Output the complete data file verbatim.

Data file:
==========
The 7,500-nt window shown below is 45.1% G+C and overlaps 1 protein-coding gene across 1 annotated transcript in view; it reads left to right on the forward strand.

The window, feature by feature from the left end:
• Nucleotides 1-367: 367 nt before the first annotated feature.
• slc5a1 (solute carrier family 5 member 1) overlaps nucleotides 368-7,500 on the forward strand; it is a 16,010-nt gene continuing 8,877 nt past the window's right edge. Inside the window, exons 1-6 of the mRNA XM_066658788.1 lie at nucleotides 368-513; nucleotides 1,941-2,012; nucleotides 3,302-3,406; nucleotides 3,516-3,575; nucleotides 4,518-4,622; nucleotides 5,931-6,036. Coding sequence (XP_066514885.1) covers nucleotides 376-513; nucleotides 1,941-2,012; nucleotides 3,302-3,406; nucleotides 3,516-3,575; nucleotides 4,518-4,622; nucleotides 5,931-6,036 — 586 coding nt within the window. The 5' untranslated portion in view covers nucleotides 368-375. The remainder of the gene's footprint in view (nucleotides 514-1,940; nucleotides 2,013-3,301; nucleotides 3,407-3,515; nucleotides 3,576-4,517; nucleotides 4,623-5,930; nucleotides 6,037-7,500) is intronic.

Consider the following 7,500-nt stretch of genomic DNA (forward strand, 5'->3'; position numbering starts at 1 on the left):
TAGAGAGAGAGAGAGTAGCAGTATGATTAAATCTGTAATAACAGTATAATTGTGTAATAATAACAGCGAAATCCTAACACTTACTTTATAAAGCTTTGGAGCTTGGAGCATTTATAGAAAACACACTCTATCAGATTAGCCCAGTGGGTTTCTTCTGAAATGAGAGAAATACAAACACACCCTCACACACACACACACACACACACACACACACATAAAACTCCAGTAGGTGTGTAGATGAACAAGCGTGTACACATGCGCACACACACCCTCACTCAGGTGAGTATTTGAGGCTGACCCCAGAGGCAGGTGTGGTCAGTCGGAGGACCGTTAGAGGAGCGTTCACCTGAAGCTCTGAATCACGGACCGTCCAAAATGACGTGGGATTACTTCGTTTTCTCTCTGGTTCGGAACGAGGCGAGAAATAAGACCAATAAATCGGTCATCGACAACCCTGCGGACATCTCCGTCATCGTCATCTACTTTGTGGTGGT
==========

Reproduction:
The 7,500-nt window shown below is 45.1% G+C and overlaps 1 protein-coding gene across 1 annotated transcript in view; it reads left to right on the forward strand.

The window, feature by feature from the left end:
• Nucleotides 1-367: 367 nt before the first annotated feature.
• slc5a1 (solute carrier family 5 member 1) overlaps nucleotides 368-7,500 on the forward strand; it is a 16,010-nt gene continuing 8,877 nt past the window's right edge. Inside the window, exons 1-6 of the mRNA XM_066658788.1 lie at nucleotides 368-513; nucleotides 1,941-2,012; nucleotides 3,302-3,406; nucleotides 3,516-3,575; nucleotides 4,518-4,622; nucleotides 5,931-6,036. Coding sequence (XP_066514885.1) covers nucleotides 376-513; nucleotides 1,941-2,012; nucleotides 3,302-3,406; nucleotides 3,516-3,575; nucleotides 4,518-4,622; nucleotides 5,931-6,036 — 586 coding nt within the window. The 5' untranslated portion in view covers nucleotides 368-375. The remainder of the gene's footprint in view (nucleotides 514-1,940; nucleotides 2,013-3,301; nucleotides 3,407-3,515; nucleotides 3,576-4,517; nucleotides 4,623-5,930; nucleotides 6,037-7,500) is intronic.

Consider the following 7,500-nt stretch of genomic DNA (forward strand, 5'->3'; position numbering starts at 1 on the left):
TAGAGAGAGAGAGAGTAGCAGTATGATTAAATCTGTAATAACAGTATAATTGTGTAATAATAACAGCGAAATCCTAACACTTACTTTATAAAGCTTTGGAGCTTGGAGCATTTATAGAAAACACACTCTATCAGATTAGCCCAGTGGGTTTCTTCTGAAATGAGAGAAATACAAACACACCCTCACACACACACACACACACACACACACACACATAAAACTCCAGTAGGTGTGTAGATGAACAAGCGTGTACACATGCGCACACACACCCTCACTCAGGTGAGTATTTGAGGCTGACCCCAGAGGCAGGTGTGGTCAGTCGGAGGACCGTTAGAGGAGCGTTCACCTGAAGCTCTGAATCACGGACCGTCCAAAATGACGTGGGATTACTTCGTTTTCTCTCTGGTTCGGAACGAGGCGAGAAATAAGACCAATAAATCGGTCATCGACAACCCTGCGGACATCTCCGTCATCGTCATCTACTTTGTGGTGGT